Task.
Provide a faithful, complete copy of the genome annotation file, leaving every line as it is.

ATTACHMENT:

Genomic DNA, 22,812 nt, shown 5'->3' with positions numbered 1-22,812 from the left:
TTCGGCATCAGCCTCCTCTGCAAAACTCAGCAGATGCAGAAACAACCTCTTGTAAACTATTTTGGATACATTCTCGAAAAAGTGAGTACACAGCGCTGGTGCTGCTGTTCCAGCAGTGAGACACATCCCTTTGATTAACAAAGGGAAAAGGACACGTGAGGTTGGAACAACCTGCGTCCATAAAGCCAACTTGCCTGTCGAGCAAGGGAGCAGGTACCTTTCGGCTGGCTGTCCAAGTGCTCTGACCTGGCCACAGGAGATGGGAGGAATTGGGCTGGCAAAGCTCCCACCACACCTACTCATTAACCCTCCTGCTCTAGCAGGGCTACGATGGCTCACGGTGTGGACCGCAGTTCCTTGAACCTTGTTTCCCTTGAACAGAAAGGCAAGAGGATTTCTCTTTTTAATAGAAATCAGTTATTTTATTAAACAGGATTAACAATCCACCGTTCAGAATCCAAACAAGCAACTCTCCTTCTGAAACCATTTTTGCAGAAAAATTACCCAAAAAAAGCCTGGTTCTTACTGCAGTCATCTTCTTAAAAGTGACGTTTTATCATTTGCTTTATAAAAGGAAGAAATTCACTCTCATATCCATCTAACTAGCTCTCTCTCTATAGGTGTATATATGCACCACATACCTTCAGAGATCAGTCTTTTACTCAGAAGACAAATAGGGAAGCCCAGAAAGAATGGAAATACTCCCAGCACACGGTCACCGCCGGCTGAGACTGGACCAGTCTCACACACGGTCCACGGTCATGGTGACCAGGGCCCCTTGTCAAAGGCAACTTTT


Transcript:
Genomic DNA, 22,812 nt, shown 5'->3' with positions numbered 1-22,812 from the left:
TTCGGCATCAGCCTCCTCTGCAAAACTCAGCAGATGCAGAAACAACCTCTTGTAAACTATTTTGGATACATTCTCGAAAAAGTGAGTACACAGCGCTGGTGCTGCTGTTCCAGCAGTGAGACACATCCCTTTGATTAACAAAGGGAAAAGGACACGTGAGGTTGGAACAACCTGCGTCCATAAAGCCAACTTGCCTGTCGAGCAAGGGAGCAGGTACCTTTCGGCTGGCTGTCCAAGTGCTCTGACCTGGCCACAGGAGATGGGAGGAATTGGGCTGGCAAAGCTCCCACCACACCTACTCATTAACCCTCCTGCTCTAGCAGGGCTACGATGGCTCACGGTGTGGACCGCAGTTCCTTGAACCTTGTTTCCCTTGAACAGAAAGGCAAGAGGATTTCTCTTTTTAATAGAAATCAGTTATTTTATTAAACAGGATTAACAATCCACCGTTCAGAATCCAAACAAGCAACTCTCCTTCTGAAACCATTTTTGCAGAAAAATTACCCAAAAAAAGCCTGGTTCTTACTGCAGTCATCTTCTTAAAAGTGACGTTTTATCATTTGCTTTATAAAAGGAAGAAATTCACTCTCATATCCATCTAACTAGCTCTCTCTCTATAGGTGTATATATGCACCACATACCTTCAGAGATCAGTCTTTTACTCAGAAGACAAATAGGGAAGCCCAGAAAGAATGGAAATACTCCCAGCACACGGTCACCGCCGGCTGAGACTGGACCAGTCTCACACACGGTCCACGGTCATGGTGACCAGGGCCCCTTGTCAAAGGCAACTTTT